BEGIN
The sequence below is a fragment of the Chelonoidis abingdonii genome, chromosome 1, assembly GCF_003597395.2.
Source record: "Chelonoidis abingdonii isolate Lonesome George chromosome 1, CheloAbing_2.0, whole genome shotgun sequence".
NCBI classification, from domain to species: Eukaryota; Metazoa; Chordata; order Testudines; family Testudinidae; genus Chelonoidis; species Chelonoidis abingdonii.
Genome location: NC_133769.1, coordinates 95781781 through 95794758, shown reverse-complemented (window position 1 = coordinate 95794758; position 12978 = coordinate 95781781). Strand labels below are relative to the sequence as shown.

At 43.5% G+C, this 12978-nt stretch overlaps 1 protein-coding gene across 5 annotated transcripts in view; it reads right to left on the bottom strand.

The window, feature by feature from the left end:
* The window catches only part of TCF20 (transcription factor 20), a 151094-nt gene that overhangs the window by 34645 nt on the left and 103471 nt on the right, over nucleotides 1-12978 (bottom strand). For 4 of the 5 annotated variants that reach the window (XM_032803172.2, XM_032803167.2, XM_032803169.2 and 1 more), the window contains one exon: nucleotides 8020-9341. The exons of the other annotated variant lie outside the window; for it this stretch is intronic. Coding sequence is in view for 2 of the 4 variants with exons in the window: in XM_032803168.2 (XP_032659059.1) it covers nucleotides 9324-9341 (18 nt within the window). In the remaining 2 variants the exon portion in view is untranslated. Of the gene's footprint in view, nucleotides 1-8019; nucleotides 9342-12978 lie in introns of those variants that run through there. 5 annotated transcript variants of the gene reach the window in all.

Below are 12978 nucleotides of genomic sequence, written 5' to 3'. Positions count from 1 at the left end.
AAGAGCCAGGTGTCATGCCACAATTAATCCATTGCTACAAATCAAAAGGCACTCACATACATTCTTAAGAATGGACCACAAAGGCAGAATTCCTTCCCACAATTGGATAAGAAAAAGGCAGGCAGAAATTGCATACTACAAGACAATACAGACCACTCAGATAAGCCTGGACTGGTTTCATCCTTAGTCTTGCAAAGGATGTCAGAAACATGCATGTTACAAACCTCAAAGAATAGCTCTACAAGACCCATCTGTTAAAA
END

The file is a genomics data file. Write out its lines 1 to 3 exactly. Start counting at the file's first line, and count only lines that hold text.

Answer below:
The sequence below is a fragment of the Chelonoidis abingdonii genome, chromosome 1, assembly GCF_003597395.2.
Source record: "Chelonoidis abingdonii isolate Lonesome George chromosome 1, CheloAbing_2.0, whole genome shotgun sequence".
NCBI classification, from domain to species: Eukaryota; Metazoa; Chordata; order Testudines; family Testudinidae; genus Chelonoidis; species Chelonoidis abingdonii.